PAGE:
iPhone 6 camera indoors.

Discussion in 'iPhone' started by bcc212, Dec 22, 2014.

  1. bcc212 macrumors member

    Oct 30, 2012
    Just noticed this guys. Read a topic with a bunch of people saying the same:

    When using your camera for a photo indoors, the photo is as expected, good, and quite bright actually.

    When shooting a video, in exactly the same place, at the same time with the same light conditions, the video is dark and horrible. As if I'm wearing sunglasses whilst watching the video back. Changing brightness level does nothing.

    Can anyone else with an iPhone 6/6+ check this out?

    Conditions are dark outside, indoor lights on fully.
  2. Bahroo macrumors 68000

    Jul 21, 2012
    its like that with all smartphone cameras, being in camera mode will pick up much more light, but once you go to video mode it picks up less light, has something to do with the aperature/focal length, whatever, when going from camera to video but that is completly normal behavior for smartphones, all of them. including mine, does the same exact thing and I too have always wondered why it does that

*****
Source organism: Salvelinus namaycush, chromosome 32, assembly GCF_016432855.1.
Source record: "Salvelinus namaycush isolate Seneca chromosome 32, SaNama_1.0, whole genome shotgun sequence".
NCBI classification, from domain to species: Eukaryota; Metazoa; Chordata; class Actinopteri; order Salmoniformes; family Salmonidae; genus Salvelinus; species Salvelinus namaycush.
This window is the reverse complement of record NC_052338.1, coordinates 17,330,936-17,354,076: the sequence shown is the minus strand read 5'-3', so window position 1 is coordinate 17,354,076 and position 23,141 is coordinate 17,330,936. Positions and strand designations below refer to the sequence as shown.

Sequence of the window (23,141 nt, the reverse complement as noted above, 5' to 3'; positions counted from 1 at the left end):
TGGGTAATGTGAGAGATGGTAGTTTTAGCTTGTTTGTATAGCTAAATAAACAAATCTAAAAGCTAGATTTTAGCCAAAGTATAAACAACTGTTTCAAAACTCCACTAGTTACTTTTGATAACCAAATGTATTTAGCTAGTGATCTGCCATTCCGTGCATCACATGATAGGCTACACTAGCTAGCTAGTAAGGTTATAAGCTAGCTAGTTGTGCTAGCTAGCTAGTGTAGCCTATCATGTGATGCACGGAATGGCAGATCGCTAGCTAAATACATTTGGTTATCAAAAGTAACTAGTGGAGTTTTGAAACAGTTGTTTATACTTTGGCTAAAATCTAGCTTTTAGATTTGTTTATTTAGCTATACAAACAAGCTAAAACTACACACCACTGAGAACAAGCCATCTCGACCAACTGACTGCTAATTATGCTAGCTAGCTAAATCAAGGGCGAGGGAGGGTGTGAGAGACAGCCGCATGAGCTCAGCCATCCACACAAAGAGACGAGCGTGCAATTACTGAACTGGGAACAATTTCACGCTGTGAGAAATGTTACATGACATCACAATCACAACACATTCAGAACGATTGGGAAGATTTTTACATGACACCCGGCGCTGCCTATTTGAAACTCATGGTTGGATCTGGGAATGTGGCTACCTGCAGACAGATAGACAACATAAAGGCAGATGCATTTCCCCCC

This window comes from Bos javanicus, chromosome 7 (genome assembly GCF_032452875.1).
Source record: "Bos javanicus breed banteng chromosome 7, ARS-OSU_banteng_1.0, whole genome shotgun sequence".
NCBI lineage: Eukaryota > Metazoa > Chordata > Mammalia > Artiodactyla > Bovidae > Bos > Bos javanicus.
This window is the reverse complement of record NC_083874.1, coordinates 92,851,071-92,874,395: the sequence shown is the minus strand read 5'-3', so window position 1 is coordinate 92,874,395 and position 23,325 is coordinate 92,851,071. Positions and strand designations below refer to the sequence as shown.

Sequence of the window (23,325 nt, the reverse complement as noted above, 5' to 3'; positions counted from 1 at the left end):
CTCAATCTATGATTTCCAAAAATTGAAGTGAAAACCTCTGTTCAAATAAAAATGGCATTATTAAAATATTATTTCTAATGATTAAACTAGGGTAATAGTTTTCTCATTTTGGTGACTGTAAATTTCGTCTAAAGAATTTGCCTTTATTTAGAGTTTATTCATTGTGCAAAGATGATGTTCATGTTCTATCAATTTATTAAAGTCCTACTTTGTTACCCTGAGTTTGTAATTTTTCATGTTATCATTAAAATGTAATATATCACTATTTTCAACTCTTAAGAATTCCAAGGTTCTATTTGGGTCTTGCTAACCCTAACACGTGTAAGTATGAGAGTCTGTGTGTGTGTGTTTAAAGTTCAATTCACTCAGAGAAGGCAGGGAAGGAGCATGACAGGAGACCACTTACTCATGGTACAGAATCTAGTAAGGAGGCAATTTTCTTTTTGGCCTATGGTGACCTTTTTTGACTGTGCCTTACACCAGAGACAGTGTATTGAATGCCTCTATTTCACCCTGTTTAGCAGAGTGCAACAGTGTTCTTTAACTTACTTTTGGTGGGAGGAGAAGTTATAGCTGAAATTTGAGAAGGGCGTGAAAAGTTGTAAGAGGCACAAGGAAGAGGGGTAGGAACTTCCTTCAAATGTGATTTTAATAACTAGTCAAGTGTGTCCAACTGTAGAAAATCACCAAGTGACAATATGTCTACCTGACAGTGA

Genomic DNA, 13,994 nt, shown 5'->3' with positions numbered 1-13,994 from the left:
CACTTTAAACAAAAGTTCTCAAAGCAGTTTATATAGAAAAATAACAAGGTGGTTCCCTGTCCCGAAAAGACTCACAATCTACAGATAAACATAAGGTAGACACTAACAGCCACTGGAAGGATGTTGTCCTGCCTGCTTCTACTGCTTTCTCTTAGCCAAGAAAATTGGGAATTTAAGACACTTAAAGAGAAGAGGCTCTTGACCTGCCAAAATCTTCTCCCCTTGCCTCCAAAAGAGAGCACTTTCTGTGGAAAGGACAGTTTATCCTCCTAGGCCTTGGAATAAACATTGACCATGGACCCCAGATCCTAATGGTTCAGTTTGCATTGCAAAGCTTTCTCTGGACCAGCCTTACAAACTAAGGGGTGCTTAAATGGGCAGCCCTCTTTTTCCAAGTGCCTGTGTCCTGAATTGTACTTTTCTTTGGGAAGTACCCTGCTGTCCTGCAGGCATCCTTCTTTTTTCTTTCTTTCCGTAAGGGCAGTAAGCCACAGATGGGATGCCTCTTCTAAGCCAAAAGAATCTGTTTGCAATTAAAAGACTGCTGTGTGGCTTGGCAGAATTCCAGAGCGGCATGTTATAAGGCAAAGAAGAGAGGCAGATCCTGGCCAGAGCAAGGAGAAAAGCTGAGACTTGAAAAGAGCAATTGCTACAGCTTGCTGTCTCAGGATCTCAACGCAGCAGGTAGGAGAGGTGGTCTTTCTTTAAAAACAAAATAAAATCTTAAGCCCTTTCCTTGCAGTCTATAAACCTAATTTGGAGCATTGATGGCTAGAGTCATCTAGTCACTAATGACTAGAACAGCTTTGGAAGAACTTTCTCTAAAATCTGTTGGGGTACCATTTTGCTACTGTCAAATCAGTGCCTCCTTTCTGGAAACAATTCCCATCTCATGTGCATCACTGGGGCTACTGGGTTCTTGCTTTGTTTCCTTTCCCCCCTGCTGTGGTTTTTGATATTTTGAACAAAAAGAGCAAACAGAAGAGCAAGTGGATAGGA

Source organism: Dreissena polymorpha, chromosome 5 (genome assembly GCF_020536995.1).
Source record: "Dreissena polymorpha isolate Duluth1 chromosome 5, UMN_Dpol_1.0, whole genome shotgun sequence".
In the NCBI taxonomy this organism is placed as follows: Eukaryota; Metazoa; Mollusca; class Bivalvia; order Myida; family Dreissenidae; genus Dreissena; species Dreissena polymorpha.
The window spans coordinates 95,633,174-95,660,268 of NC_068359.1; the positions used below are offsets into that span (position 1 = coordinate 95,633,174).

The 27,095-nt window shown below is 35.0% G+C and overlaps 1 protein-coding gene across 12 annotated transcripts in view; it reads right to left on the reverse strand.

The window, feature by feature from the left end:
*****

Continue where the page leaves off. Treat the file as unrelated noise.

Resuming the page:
3. bcc212 thread starter macrumors member

    Oct 30, 2012
  4. Newtons Apple macrumors Core

    Newtons Apple

    Mar 12, 2014
    Jacksonville, Florida
    Taking a single image will allow the camera to use a longer shutter time in poor lighting.

    Taking a video does not.
  5. Gmcube macrumors regular

    Jun 19, 2009
    Not just phones, cameras in general. As I understand it photos don't need as much light because they use longer shutter speeds. Letting more light in longer is what makes images brighter. Video being shot at 30, 60 whatever frames per second has to be a under a certain speed or else you'll get too much motion blur. With photos its not always as important or apparent.
  6. bcc212 thread starter macrumors member

    Oct 30, 2012
  7. geoff5093 macrumors 68020


    Sep 16, 2014
    Dover, NH
    As others have said, it comes down to shutter speed. You can get away with say a half second shutter on photos, but when video is trying to record at 30 or 60 frames per second, that is obviously not doable, and the frame rate can't be lower than 1/30 or 1/60 or else you get stuttering.

    That's why you should never use 60fps and especially not 120/240 in poor light.

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